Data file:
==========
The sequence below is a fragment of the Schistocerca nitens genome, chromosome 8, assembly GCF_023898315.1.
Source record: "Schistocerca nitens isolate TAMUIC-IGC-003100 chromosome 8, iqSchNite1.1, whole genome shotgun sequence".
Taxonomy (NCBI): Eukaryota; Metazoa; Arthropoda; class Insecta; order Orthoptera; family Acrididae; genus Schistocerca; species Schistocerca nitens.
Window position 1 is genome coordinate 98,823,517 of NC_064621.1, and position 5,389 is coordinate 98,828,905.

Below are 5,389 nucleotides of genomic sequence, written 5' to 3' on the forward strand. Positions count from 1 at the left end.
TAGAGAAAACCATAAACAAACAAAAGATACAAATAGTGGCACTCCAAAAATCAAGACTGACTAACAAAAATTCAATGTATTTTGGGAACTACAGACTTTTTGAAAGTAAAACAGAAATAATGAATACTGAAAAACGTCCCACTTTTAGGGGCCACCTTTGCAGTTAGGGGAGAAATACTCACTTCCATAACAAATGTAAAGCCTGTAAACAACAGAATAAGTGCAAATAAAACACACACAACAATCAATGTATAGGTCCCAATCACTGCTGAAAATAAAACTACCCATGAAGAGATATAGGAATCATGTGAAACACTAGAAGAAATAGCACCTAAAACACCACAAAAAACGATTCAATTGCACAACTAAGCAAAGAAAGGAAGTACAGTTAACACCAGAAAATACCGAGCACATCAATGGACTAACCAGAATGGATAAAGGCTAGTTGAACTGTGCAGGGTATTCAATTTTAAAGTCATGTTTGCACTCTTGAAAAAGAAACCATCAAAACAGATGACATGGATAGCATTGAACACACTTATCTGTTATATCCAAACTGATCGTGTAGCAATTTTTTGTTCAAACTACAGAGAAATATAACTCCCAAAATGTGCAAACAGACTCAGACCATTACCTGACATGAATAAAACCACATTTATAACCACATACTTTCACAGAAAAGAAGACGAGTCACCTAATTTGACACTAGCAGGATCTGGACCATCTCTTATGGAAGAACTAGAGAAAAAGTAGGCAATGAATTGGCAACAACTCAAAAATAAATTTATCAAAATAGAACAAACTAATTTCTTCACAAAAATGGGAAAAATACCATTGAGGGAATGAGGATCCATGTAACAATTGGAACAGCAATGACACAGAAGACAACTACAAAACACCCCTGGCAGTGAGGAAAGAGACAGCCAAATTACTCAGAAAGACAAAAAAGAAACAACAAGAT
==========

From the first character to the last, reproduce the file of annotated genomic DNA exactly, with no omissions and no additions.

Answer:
The sequence below is a fragment of the Schistocerca nitens genome, chromosome 8, assembly GCF_023898315.1.
Source record: "Schistocerca nitens isolate TAMUIC-IGC-003100 chromosome 8, iqSchNite1.1, whole genome shotgun sequence".
Taxonomy (NCBI): Eukaryota; Metazoa; Arthropoda; class Insecta; order Orthoptera; family Acrididae; genus Schistocerca; species Schistocerca nitens.
Window position 1 is genome coordinate 98,823,517 of NC_064621.1, and position 5,389 is coordinate 98,828,905.

Below are 5,389 nucleotides of genomic sequence, written 5' to 3' on the forward strand. Positions count from 1 at the left end.
TAGAGAAAACCATAAACAAACAAAAGATACAAATAGTGGCACTCCAAAAATCAAGACTGACTAACAAAAATTCAATGTATTTTGGGAACTACAGACTTTTTGAAAGTAAAACAGAAATAATGAATACTGAAAAACGTCCCACTTTTAGGGGCCACCTTTGCAGTTAGGGGAGAAATACTCACTTCCATAACAAATGTAAAGCCTGTAAACAACAGAATAAGTGCAAATAAAACACACACAACAATCAATGTATAGGTCCCAATCACTGCTGAAAATAAAACTACCCATGAAGAGATATAGGAATCATGTGAAACACTAGAAGAAATAGCACCTAAAACACCACAAAAAACGATTCAATTGCACAACTAAGCAAAGAAAGGAAGTACAGTTAACACCAGAAAATACCGAGCACATCAATGGACTAACCAGAATGGATAAAGGCTAGTTGAACTGTGCAGGGTATTCAATTTTAAAGTCATGTTTGCACTCTTGAAAAAGAAACCATCAAAACAGATGACATGGATAGCATTGAACACACTTATCTGTTATATCCAAACTGATCGTGTAGCAATTTTTTGTTCAAACTACAGAGAAATATAACTCCCAAAATGTGCAAACAGACTCAGACCATTACCTGACATGAATAAAACCACATTTATAACCACATACTTTCACAGAAAAGAAGACGAGTCACCTAATTTGACACTAGCAGGATCTGGACCATCTCTTATGGAAGAACTAGAGAAAAAGTAGGCAATGAATTGGCAACAACTCAAAAATAAATTTATCAAAATAGAACAAACTAATTTCTTCACAAAAATGGGAAAAATACCATTGAGGGAATGAGGATCCATGTAACAATTGGAACAGCAATGACACAGAAGACAACTACAAAACACCCCTGGCAGTGAGGAAAGAGACAGCCAAATTACTCAGAAAGACAAAAAAGAAACAACAAGAT